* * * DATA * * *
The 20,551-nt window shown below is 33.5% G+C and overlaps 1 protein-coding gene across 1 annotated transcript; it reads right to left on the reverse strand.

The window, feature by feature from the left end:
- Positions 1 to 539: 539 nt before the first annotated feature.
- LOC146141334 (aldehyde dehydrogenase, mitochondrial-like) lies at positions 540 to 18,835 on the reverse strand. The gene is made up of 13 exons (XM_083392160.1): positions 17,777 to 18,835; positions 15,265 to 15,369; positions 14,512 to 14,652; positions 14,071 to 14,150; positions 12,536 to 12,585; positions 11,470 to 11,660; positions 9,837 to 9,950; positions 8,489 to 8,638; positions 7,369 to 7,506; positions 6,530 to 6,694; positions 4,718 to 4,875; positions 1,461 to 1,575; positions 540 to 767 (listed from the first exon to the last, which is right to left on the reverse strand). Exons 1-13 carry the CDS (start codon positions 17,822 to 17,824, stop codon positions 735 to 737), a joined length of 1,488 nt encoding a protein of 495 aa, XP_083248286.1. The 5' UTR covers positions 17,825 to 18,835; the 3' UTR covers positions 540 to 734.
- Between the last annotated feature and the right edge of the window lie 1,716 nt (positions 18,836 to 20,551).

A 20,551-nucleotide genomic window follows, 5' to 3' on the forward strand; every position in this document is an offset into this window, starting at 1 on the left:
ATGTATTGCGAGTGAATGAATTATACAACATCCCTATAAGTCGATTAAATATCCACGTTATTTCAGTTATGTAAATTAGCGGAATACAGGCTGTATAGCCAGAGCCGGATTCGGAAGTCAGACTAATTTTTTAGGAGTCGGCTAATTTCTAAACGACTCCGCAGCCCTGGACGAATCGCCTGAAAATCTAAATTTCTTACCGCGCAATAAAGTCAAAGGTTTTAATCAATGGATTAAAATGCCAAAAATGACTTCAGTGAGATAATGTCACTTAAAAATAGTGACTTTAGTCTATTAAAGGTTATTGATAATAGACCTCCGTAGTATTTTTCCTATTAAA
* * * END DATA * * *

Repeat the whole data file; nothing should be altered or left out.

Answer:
The 20,551-nt window shown below is 33.5% G+C and overlaps 1 protein-coding gene across 1 annotated transcript; it reads right to left on the reverse strand.

The window, feature by feature from the left end:
- Positions 1 to 539: 539 nt before the first annotated feature.
- LOC146141334 (aldehyde dehydrogenase, mitochondrial-like) lies at positions 540 to 18,835 on the reverse strand. The gene is made up of 13 exons (XM_083392160.1): positions 17,777 to 18,835; positions 15,265 to 15,369; positions 14,512 to 14,652; positions 14,071 to 14,150; positions 12,536 to 12,585; positions 11,470 to 11,660; positions 9,837 to 9,950; positions 8,489 to 8,638; positions 7,369 to 7,506; positions 6,530 to 6,694; positions 4,718 to 4,875; positions 1,461 to 1,575; positions 540 to 767 (listed from the first exon to the last, which is right to left on the reverse strand). Exons 1-13 carry the CDS (start codon positions 17,822 to 17,824, stop codon positions 735 to 737), a joined length of 1,488 nt encoding a protein of 495 aa, XP_083248286.1. The 5' UTR covers positions 17,825 to 18,835; the 3' UTR covers positions 540 to 734.
- Between the last annotated feature and the right edge of the window lie 1,716 nt (positions 18,836 to 20,551).

A 20,551-nucleotide genomic window follows, 5' to 3' on the forward strand; every position in this document is an offset into this window, starting at 1 on the left:
ATGTATTGCGAGTGAATGAATTATACAACATCCCTATAAGTCGATTAAATATCCACGTTATTTCAGTTATGTAAATTAGCGGAATACAGGCTGTATAGCCAGAGCCGGATTCGGAAGTCAGACTAATTTTTTAGGAGTCGGCTAATTTCTAAACGACTCCGCAGCCCTGGACGAATCGCCTGAAAATCTAAATTTCTTACCGCGCAATAAAGTCAAAGGTTTTAATCAATGGATTAAAATGCCAAAAATGACTTCAGTGAGATAATGTCACTTAAAAATAGTGACTTTAGTCTATTAAAGGTTATTGATAATAGACCTCCGTAGTATTTTTCCTATTAAA